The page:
Hey naptime, I really appreciate your comment. I agree with you that there is a connection between the disposable economy and these women ending up in the garbage dump. One point I tried to make earlier is that, as a civic problem, the city is feeds on young women—it literally chews them up and spits them out. You make an interesting point how they are worth slightly more dead as they also support an industry that exists solely to investigate and “prosecute” the crimes. That industry depends on its own inefficiency to exist. If they actually solved these crimes, they would have even less to do, even less reason to go out and hire their own Lalo Curas.

      Like you say, consumers are complicit in this. I think NAFTA plays a role. Shifting the locus of cheap to production to China only leads me to believe that one day we will read horror stories of the rape and murder of Chinese women (or workers).

      • Comment from Peter Hiller

        Hey Matt, I like your conclusion about the part of the crimes. Re your last sentence in a.m. reply “….me to believe that one day we will read horror stories of the rape and murder of Chinese women (or workers)….” We just talked about yesterday with friends, and we conclude that this is a question of cultural behaviour what is completely different between the mexican and the chinese people.
        Hey Naptimewriting, by the way, at least to think, consumers are complicit, is not only a shortsighted view of the facts, but connot a moralic appreciation far away of any literary adoption and recension.
        (“we are all guilty”)

  • Comment from David Winn

    Matt: Great post. Lots of food for thought here.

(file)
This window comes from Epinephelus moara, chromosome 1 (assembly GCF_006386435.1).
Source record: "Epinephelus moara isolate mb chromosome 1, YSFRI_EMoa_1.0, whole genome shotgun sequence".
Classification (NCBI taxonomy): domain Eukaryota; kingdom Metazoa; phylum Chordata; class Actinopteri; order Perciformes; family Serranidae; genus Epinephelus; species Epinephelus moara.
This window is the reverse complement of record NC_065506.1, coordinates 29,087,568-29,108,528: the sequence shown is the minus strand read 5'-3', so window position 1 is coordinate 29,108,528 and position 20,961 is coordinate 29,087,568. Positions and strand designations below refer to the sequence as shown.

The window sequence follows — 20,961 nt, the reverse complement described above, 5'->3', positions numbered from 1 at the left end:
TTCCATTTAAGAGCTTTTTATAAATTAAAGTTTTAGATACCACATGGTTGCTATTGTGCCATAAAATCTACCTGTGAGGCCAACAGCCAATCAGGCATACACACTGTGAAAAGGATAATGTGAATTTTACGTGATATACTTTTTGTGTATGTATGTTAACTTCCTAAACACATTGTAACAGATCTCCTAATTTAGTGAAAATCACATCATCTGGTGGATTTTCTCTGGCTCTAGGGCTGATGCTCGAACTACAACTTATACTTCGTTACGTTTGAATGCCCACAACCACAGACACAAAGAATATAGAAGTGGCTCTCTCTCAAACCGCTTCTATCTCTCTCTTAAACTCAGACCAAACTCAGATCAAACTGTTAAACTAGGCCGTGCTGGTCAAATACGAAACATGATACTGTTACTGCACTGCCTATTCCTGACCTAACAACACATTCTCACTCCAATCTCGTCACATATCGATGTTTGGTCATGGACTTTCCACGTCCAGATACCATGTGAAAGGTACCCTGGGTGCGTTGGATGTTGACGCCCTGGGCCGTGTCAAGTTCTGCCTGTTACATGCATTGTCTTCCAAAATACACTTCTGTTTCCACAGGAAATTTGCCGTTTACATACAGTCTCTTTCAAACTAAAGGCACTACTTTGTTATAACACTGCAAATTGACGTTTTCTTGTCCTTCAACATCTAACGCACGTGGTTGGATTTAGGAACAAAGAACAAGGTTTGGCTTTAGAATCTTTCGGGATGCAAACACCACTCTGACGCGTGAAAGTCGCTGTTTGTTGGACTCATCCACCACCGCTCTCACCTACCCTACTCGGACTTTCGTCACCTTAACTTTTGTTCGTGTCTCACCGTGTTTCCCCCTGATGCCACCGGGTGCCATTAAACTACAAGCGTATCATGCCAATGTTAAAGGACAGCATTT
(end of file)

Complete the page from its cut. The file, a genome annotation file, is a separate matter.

Regarding 2666 as New Journalism, I notice that you flagged an editorial by Charles Bowden in a previous post. Bowden actually is a New Journalist who writes about Juarez, and the contrast between his and Bolano’s style is instructive. Bowden, the journalist, writes about real events in a very novelistic style–his prose has the vivid, transparent quality that is the gold standard for writers of realistic fiction. Bolano, the novelist, writes lightly fictionalized versions of real events in a more “documentary” style. His language (much of the time) is the language of the report–it’s either the forensic language of the autopsy or crime report, or the language of the detective observing outward behavior from a discreet distance, but refusing to speculate about motives. The point of New Journalism was to bring novelistic techniques to bear on nonfiction subject matter, not only to make it more readable, but to get at the kind of underlying novelistic truth that traditional journalism saw as compromising its objectivity. Stylistically, Bolano sort of goes in the opposite direction, and I think this is part of the reason why readers feel free to raise the question of whether his treatment of the crimes is exploitative (for the record, I don’t think it is). If he’d novelized and fictionalized them more, I bet it would be less of an issue.